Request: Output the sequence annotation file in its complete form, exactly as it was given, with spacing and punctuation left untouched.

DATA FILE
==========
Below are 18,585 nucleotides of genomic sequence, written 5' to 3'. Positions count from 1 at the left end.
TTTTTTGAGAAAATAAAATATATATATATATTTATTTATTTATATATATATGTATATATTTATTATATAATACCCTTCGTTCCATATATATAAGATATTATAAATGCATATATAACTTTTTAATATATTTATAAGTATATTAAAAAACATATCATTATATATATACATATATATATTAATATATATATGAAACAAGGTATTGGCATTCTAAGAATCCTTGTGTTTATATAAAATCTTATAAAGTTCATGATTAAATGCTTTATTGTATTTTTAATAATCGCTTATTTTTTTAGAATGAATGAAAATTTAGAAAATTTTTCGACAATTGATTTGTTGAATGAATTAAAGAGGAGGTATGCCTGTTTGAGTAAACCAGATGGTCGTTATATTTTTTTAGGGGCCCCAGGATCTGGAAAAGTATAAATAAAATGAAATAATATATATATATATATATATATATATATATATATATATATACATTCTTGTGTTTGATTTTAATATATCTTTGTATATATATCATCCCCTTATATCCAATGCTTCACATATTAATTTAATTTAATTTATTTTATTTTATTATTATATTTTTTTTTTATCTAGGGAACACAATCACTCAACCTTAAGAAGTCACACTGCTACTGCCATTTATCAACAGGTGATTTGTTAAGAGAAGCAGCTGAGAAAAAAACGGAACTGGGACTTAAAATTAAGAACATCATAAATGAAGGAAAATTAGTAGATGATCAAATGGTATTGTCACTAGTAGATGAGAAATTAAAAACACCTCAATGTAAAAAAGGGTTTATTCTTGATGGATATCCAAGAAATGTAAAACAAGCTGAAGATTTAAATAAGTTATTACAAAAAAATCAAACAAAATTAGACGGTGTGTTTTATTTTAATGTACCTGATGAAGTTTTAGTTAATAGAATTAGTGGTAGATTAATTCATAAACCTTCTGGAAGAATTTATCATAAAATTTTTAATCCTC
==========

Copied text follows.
Below are 18,585 nucleotides of genomic sequence, written 5' to 3'. Positions count from 1 at the left end.
TTTTTTGAGAAAATAAAATATATATATATATTTATTTATTTATATATATATGTATATATTTATTATATAATACCCTTCGTTCCATATATATAAGATATTATAAATGCATATATAACTTTTTAATATATTTATAAGTATATTAAAAAACATATCATTATATATATACATATATATATTAATATATATATGAAACAAGGTATTGGCATTCTAAGAATCCTTGTGTTTATATAAAATCTTATAAAGTTCATGATTAAATGCTTTATTGTATTTTTAATAATCGCTTATTTTTTTAGAATGAATGAAAATTTAGAAAATTTTTCGACAATTGATTTGTTGAATGAATTAAAGAGGAGGTATGCCTGTTTGAGTAAACCAGATGGTCGTTATATTTTTTTAGGGGCCCCAGGATCTGGAAAAGTATAAATAAAATGAAATAATATATATATATATATATATATATATATATATATATATATACATTCTTGTGTTTGATTTTAATATATCTTTGTATATATATCATCCCCTTATATCCAATGCTTCACATATTAATTTAATTTAATTTATTTTATTTTATTATTATATTTTTTTTTTATCTAGGGAACACAATCACTCAACCTTAAGAAGTCACACTGCTACTGCCATTTATCAACAGGTGATTTGTTAAGAGAAGCAGCTGAGAAAAAAACGGAACTGGGACTTAAAATTAAGAACATCATAAATGAAGGAAAATTAGTAGATGATCAAATGGTATTGTCACTAGTAGATGAGAAATTAAAAACACCTCAATGTAAAAAAGGGTTTATTCTTGATGGATATCCAAGAAATGTAAAACAAGCTGAAGATTTAAATAAGTTATTACAAAAAAATCAAACAAAATTAGACGGTGTGTTTTATTTTAATGTACCTGATGAAGTTTTAGTTAATAGAATTAGTGGTAGATTAATTCATAAACCTTCTGGAAGAATTTATCATAAAATTTTTAATCCTC